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shoulder armour attachment

Discussion in 'Asian' started by harto, Jul 9, 2020.

  1. harto Active Member

    Nap suggested I post this here, hope I have the right place. Below are details of how the shoulder guards (Sode) attach to the body armour (Do) on an older Japanese armour with large shoulder guards. Essentially the white bow in the centre attaches the shoulder guard and holds it in place on the shoulder strap of the Do by means of a ring on each part and the orange cords attached to front and back help to ensure the shoulder guard does not swing too far forward or back when moving thus exposing the arm. This is a detail which many sculptors either omit or get wrong.

    These pictures are from the Tower Armouries in London (I believe the armour was gifted to King James 1st in 1613)


    Banjer, Nap and oldtrousers like this.
  2. Nap Moderator

    Thanks for posting in references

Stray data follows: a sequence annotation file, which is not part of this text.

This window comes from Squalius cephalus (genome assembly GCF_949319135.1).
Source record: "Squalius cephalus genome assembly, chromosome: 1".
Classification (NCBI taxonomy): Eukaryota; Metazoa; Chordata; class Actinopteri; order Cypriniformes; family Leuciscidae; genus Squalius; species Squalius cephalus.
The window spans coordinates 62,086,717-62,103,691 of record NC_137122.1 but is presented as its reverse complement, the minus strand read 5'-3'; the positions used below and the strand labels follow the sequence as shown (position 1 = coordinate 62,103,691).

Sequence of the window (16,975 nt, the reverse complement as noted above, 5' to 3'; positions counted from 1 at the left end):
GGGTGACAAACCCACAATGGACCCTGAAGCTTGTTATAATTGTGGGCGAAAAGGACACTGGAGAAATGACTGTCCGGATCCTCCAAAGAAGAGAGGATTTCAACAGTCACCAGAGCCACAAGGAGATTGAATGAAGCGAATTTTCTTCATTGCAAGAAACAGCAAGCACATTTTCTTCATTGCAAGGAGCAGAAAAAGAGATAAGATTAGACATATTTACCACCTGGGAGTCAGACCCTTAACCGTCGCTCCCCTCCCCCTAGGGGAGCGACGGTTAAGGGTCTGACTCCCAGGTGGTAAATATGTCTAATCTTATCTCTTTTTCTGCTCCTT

Great details

  3. Banjer A Fixture

    Very useful post. As you can see I posed this very question earlier this year so this sort of info is always welcome.
    Felix came to the rescue on that occasion.

    "Despite much googling and referring to the six books I have on Samurai, am still unsure how the sode was attached to the armour. I can see how it attaches at the front and that it ties to the agimaki at the back but what stops it sliding off the shoulder?
    In Misoe Kure's book Samurai, there is a picture of the sode with straps in the middle of the top. He names them as kan which I presume is Japanese for strap as there are other straps with the same name. Where do these straps tie off? Under the arms? this still wouldn't stop them moving down. Unfortunately most miniature manufacturers omit any small cords that can't be cast onto the torso and contemporary Japanese illustrations aren't easy to follow".


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